Chesty Bond

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The Chesty Bond logo

Chesty Bond is a long-lived fictional cartoon character and trademark for the Australian clothing company Bonds. Originally created in 1938 as part of a merchandising campaign to sell men's underwear (and the singlet in particular), Chesty Bond is recognised by many Australians as a popular national icon.

The character was a co-creation of cartoonist Syd Miller[1][2][3] and Ted Maloney,[4] the Bond's account executive at advertising agency, J. Walter Thomkpson.[5][6] Devised in 1938, Chesty Bond only made periodic appearances along with another Bond's comic strip, Aussie History,[5] until it was decided in 1940 to make the strip a regular feature.[5] Beginning in March 1940, Chesty Bond was featured three times each week in Sydney's Sun newspaper,[5][6] and by 1942 it had been extended to five days a week.[6] When Miller joined the Herald and Weekly Times in 1945[6] the strip was taken over by Francis 'Will' Mahoney, who continued to draw it until 1950.[5][6] The strip was then handled by Virgil Reilly before being passed on to Cee Linaker, followed by John Santry[7] until it was retired in 1964.[5][6] Chesty Bond was one of the most successful daily advertising strip running for over 20 years.

Chesty, with his characteristically powerful jutting jaw and impressive physique, became a superhero when he pulled on his trusty Chesty Bond Athletic vest.[5] As a result of the successful campaign, Chesty Bond became the archetypal Australian hero synonymous with Australian masculinity and an icon recognised Australia-wide. Chesty Bond also wears Bonds Boxer shorts, known for their comfortable fit. In 1951 North Sydney and Manly-Warringah rugby league player Max Whitehead was selected to be the human model for the Chesty Bonds character, though a prosthetic chin was fitted for his photo shoots to make it a little more jutting.[8]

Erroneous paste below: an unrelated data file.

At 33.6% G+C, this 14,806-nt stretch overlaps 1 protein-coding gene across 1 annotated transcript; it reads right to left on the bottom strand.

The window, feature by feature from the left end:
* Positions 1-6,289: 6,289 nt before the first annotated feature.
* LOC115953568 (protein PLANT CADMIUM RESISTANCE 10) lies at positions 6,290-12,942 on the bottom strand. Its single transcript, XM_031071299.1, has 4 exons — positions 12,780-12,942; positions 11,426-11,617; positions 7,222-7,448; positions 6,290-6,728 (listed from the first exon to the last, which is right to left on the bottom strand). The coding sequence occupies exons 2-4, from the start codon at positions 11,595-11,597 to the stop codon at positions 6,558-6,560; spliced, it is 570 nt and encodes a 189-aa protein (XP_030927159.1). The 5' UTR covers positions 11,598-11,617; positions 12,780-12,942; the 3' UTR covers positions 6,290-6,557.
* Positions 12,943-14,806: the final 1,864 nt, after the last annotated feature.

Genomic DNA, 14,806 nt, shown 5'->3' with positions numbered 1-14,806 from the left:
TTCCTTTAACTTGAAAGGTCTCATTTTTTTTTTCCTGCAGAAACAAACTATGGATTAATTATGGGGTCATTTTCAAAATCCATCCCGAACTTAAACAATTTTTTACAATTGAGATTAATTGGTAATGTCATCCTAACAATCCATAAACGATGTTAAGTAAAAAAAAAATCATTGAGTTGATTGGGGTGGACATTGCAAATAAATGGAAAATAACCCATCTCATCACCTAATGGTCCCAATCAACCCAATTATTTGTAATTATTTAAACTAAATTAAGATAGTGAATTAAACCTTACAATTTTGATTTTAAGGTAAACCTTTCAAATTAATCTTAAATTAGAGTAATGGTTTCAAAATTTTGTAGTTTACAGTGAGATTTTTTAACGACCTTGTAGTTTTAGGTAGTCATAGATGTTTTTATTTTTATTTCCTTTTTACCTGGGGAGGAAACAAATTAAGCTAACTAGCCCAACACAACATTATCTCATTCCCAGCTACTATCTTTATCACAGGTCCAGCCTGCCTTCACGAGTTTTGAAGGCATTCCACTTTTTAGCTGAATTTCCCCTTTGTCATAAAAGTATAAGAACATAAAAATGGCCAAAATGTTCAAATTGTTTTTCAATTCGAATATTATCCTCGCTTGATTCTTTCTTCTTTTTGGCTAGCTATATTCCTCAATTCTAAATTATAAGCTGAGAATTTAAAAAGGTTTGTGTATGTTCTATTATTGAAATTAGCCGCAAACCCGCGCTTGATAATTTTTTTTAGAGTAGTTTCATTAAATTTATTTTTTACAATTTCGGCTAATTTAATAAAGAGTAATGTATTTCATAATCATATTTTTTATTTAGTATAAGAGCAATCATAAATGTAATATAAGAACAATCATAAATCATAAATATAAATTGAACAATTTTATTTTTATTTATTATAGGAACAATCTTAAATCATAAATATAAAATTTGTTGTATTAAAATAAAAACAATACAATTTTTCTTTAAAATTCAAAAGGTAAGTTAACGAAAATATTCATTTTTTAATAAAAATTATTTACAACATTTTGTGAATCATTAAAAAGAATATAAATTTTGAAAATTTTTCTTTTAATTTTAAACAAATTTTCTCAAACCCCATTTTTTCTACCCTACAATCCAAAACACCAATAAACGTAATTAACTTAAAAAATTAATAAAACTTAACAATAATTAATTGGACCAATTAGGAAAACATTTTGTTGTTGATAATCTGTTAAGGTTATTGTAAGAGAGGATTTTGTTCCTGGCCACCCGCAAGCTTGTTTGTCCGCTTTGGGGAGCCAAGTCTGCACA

In 2009, Pacific Brands, the owner of Bonds, announced seven manufacturing site closures and job cuts totalling 1,850[9] and that the manufacture of all Bonds products will now be in China.[10]

External links[edit]

References[edit]

  1. ^ "How Chesty Bond was born". Sydney Morning Herald (Fairfax Media). 29 December 1982. p. 6. Retrieved 13 January 2012. 
  2. ^ Kerr, Joan (2007). "Sydney Leon Miller". Design and Art Australia. Retrieved 13 January 2012. 
  3. ^ "Syd Miller". Lambiek Comiclopedia. Retrieved 13 January 2012. 
  4. ^ McGregor, Richard (16 December 1982). "150 million singlets sold - Chesty Bonds says: that's expansion". Sydney Morning Herald. p. 9. Retrieved 13 January 2012. 
  5. ^ a b c d e f g John Ryan (1979). Panel By Panel: an Illustrated History of Australian Comics. Cassell. pp. 18–24. ISBN 0-7269-7376-9. 
  6. ^ a b c d e f Foyle, Lindsay (Autumn 2009). "Testy Chesty Noodled by Bonds Move". Inkspot 58. Australian Cartoonist's Association. p. 6. Retrieved 10 January 2012. 
  7. ^ Kerr, Joan (2007). "Terence John Santry". Design and Art Australia. Retrieved 13 January 2012. 
  8. ^ "Chesty Bond was a gentle giant". Sydney Morning Herald. 3 May 2010. Retrieved 27 May 2013. 
  9. ^ Pacific Brands Half Year Results - Presentation Briefing Slides 25 Feb 2009, accessed July 11, 2011.
  10. ^ Pacific Brands Chairman's Address to Shareholders 20 Oct 2009, accessed July 11, 2011